Why do we care that governments should rest on the consent of each and every one of us? Being human involves seeking to control one’s life. Achieving that requires having a role in politics because political decisions have such a big impact on our life. The idea of human rights captures the notion that every human being ought to have a chance to control his or her own life, including through political participation. Of course, being able to control one’s own life requires a lot more than just participating in politics. It also requires being able to spend time with those whom one chooses. It requires being able to express one’s views and to develop one’s beliefs as one chooses. This explains the importance of freedom of association, freedom of expression, and freedom of religion.  Of course, it’s also important to point out that those freedoms—to speak one’s mind, to gather together with those whom one chooses, and to control one’s own beliefs—are necessary if one is going to participate politically. These freedoms give us the chance to control our private lives but they are also the necessary tools of political participation. Economic freedom-the freedom to control one’s own property—is equally necessary if one is going to control one’s own life and one’s public role.

            Now, making it possible for people to control their own lives, both privately and in public through politics, is not merely a matter of listing some important rights that we hold up as ideals. We also have to build institutions that work to protect those rights. Modern democracy differs the most from the ancient variants in the kinds of institutions it has invented to secure these rights. Some of the key inventions include written constitutions that identify the powers of government and how they should be wielded as well as the limits on those powers; a recognition that constitutions need to protect minorities from the power held by majority voting blocs; and formal political parties with platforms that help citizens organize their disputes and contests with one another.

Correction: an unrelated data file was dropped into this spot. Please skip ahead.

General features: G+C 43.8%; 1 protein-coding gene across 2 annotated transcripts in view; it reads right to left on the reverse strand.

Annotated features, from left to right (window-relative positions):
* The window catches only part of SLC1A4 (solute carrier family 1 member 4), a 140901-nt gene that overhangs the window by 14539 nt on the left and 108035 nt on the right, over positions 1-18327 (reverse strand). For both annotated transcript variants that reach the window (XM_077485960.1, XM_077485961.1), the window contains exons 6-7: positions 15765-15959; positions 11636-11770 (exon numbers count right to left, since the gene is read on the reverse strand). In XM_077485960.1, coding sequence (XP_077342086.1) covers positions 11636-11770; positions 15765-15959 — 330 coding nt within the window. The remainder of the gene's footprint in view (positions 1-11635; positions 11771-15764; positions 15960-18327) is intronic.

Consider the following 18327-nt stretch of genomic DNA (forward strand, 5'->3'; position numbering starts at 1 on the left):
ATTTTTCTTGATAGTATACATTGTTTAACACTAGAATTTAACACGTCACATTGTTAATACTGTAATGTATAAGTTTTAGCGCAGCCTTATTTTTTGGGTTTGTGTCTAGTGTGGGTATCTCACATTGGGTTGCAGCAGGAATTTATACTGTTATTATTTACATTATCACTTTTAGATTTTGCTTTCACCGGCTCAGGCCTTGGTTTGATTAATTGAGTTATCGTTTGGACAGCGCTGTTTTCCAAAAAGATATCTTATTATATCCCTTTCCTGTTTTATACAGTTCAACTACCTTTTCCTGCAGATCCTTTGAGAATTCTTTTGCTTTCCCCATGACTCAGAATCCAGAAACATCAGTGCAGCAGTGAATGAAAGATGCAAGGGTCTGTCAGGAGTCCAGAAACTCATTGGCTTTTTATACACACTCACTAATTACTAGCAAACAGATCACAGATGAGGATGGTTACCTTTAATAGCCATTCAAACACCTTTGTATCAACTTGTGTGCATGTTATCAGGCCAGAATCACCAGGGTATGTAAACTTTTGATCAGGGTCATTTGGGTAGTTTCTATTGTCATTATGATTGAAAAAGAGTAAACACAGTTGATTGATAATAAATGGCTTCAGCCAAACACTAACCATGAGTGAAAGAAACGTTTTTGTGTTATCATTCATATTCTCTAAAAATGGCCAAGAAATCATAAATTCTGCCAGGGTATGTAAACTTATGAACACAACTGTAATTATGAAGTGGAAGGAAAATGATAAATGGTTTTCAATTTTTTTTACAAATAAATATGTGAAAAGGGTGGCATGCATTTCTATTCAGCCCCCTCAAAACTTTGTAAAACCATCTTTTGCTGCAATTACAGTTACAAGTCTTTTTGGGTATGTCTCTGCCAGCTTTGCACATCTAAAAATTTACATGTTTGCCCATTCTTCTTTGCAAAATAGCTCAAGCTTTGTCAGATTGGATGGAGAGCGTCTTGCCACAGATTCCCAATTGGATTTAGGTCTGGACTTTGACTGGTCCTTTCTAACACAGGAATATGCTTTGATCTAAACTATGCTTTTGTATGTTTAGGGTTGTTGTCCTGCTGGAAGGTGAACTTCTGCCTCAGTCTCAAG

These basic building blocks—an overarching goal of consent of the governed; a set of rights that give people the chance to control their own fates; and institutions whose purpose is to balance power so that it does remain, ultimately, in the hands of the people—show up again and again in democracies all over the world. But every democracy describes the overarching goal slightly differently; it establishes its own priorities among the rights, especially when they come into conflict; and it arranges its institutions to suit its own people. Nonetheless, by looking at many comparative cases of democracy, one can come to see how beneath the surface differences, they share a basic DNA, a combination of ideals and institutions that work to put power in the hands of ordinary people.

Danielle Allen is Director of the Edmond J. Safra Center for Ethics at Harvard University and professor in Harvard’s Department of Government and Graduate School of Education. She is a political theorist who has published broadly in democratic theory, political sociology, and the history of political thought.